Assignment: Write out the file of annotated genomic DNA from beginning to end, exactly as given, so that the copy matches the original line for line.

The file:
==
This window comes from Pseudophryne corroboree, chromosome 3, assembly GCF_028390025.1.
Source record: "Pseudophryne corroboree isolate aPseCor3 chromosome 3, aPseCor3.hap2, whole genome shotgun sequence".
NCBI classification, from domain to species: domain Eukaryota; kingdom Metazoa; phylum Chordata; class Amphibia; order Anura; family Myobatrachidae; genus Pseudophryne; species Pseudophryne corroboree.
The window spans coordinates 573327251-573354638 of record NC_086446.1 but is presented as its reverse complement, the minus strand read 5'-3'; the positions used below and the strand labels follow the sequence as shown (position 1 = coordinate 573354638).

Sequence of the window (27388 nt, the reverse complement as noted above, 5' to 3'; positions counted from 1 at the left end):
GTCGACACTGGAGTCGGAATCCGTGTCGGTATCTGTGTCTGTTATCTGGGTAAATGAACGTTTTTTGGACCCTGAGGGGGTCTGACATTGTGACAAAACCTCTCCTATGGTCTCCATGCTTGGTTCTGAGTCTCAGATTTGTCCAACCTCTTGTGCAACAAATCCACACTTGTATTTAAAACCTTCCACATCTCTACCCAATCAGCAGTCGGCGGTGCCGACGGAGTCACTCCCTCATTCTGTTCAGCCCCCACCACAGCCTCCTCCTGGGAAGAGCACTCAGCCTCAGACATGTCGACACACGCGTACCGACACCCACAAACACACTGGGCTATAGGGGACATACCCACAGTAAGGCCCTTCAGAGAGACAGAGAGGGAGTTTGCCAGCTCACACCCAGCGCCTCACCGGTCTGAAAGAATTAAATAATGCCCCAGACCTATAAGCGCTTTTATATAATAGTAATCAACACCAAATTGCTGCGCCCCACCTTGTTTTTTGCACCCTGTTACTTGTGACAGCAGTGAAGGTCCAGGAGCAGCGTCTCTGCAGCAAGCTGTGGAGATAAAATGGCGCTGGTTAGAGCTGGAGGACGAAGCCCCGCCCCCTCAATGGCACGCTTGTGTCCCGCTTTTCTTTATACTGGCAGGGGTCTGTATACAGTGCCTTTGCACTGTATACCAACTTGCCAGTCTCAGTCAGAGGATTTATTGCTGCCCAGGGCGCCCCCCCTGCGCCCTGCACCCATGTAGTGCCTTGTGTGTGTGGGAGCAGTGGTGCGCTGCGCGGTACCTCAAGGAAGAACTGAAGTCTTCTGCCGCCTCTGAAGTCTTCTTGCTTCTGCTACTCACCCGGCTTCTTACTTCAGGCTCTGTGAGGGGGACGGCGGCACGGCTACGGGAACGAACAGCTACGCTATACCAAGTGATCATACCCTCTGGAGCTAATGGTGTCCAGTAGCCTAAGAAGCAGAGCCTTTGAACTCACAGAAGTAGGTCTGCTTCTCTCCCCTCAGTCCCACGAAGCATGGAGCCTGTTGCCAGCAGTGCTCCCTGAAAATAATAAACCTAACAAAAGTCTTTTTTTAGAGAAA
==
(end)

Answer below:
This window comes from Pseudophryne corroboree, chromosome 3, assembly GCF_028390025.1.
Source record: "Pseudophryne corroboree isolate aPseCor3 chromosome 3, aPseCor3.hap2, whole genome shotgun sequence".
NCBI classification, from domain to species: domain Eukaryota; kingdom Metazoa; phylum Chordata; class Amphibia; order Anura; family Myobatrachidae; genus Pseudophryne; species Pseudophryne corroboree.
The window spans coordinates 573327251-573354638 of record NC_086446.1 but is presented as its reverse complement, the minus strand read 5'-3'; the positions used below and the strand labels follow the sequence as shown (position 1 = coordinate 573354638).

Sequence of the window (27388 nt, the reverse complement as noted above, 5' to 3'; positions counted from 1 at the left end):
GTCGACACTGGAGTCGGAATCCGTGTCGGTATCTGTGTCTGTTATCTGGGTAAATGAACGTTTTTTGGACCCTGAGGGGGTCTGACATTGTGACAAAACCTCTCCTATGGTCTCCATGCTTGGTTCTGAGTCTCAGATTTGTCCAACCTCTTGTGCAACAAATCCACACTTGTATTTAAAACCTTCCACATCTCTACCCAATCAGCAGTCGGCGGTGCCGACGGAGTCACTCCCTCATTCTGTTCAGCCCCCACCACAGCCTCCTCCTGGGAAGAGCACTCAGCCTCAGACATGTCGACACACGCGTACCGACACCCACAAACACACTGGGCTATAGGGGACATACCCACAGTAAGGCCCTTCAGAGAGACAGAGAGGGAGTTTGCCAGCTCACACCCAGCGCCTCACCGGTCTGAAAGAATTAAATAATGCCCCAGACCTATAAGCGCTTTTATATAATAGTAATCAACACCAAATTGCTGCGCCCCACCTTGTTTTTTGCACCCTGTTACTTGTGACAGCAGTGAAGGTCCAGGAGCAGCGTCTCTGCAGCAAGCTGTGGAGATAAAATGGCGCTGGTTAGAGCTGGAGGACGAAGCCCCGCCCCCTCAATGGCACGCTTGTGTCCCGCTTTTCTTTATACTGGCAGGGGTCTGTATACAGTGCCTTTGCACTGTATACCAACTTGCCAGTCTCAGTCAGAGGATTTATTGCTGCCCAGGGCGCCCCCCCTGCGCCCTGCACCCATGTAGTGCCTTGTGTGTGTGGGAGCAGTGGTGCGCTGCGCGGTACCTCAAGGAAGAACTGAAGTCTTCTGCCGCCTCTGAAGTCTTCTTGCTTCTGCTACTCACCCGGCTTCTTACTTCAGGCTCTGTGAGGGGGACGGCGGCACGGCTACGGGAACGAACAGCTACGCTATACCAAGTGATCATACCCTCTGGAGCTAATGGTGTCCAGTAGCCTAAGAAGCAGAGCCTTTGAACTCACAGAAGTAGGTCTGCTTCTCTCCCCTCAGTCCCACGAAGCATGGAGCCTGTTGCCAGCAGTGCTCCCTGAAAATAATAAACCTAACAAAAGTCTTTTTTTAGAGAAA